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Disconnection Must Go, Says InternetNZ

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Fuseworks Media
Fuseworks Media
Disconnection Must Go, Says InternetNZ

InternetNZ (Internet New Zealand Inc) today made a presentation to Parliament's Commerce Select Committee, explaining its detailed submission on the Copyright (Infringing File Sharing) Amendment Bill and issuing a strong call for disconnection to be removed as a penalty.

Echoing the majority of Internet industry submitters, InternetNZ Policy Director Jordan Carter says "disconnection needs to be removed from this Bill. It needs to go on pragmatic and on principled grounds."

"A disconnection penalty is a response way out of line with the harm caused by infringing file sharing. People are using the Internet for a huge range of important economic and social tasks. Cutting off their accounts is akin to banning someone from using the postal system because they were caught posting copied music CDs.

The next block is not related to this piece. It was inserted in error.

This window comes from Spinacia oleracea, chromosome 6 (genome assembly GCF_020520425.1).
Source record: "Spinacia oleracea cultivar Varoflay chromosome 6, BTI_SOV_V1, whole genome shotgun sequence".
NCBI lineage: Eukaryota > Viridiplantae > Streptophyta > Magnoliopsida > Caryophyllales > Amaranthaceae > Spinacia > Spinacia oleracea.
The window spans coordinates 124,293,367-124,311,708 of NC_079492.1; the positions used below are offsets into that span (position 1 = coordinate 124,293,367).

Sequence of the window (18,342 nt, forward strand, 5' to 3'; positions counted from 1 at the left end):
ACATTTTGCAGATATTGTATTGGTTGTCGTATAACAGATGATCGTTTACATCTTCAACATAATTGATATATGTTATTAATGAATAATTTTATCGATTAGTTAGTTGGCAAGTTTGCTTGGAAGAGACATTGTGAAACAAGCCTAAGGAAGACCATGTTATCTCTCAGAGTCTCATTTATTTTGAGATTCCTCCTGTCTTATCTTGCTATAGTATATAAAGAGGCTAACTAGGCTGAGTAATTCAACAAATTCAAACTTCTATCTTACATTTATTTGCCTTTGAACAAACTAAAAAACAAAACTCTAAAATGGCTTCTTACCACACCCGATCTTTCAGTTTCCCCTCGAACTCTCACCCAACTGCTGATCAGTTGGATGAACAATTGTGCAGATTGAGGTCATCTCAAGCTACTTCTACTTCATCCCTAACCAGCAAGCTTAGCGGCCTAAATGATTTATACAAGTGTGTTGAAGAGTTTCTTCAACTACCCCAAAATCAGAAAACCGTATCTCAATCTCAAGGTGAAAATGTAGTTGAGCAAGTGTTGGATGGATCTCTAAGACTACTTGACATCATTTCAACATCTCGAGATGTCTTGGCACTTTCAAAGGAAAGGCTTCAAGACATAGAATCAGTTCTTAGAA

"Nobody would think that was fair. As a matter of good law, penalties for a wrong should be proportionate. The rest of the Bill, with notices and financial penalties, is reasonable. Account disconnection is not.

"In pragmatic terms, disconnection is ineffective because people generally have Internet access from a range of accounts. They also would easily be able to sign up with another ISP with no penalty.

"Disconnection is both wrong in principle, and likely to be ineffective. These two factors together indicate it should be removed as a penalty.

"Doing so would allow the role of the District Court to be removed from the legislation, leaving it to focus on serious crime and saving the taxpayer money.

"The remaining parts of the Bill will set up a notices system that helps educate the public as to the problems of copyright infringement, and how they can obtain material legitimately.

"Getting that education, finding out they are being monitored, and knowing if infringing continues that they face the risk of serious financial penalties in the Copyright Tribunal, is more than sufficient to deal with infringing file sharing.

"I hope that Parliament considers the widespread opposition to disconnection, the lack of need for it, and deletes those parts of the Bill," concludes Carter.

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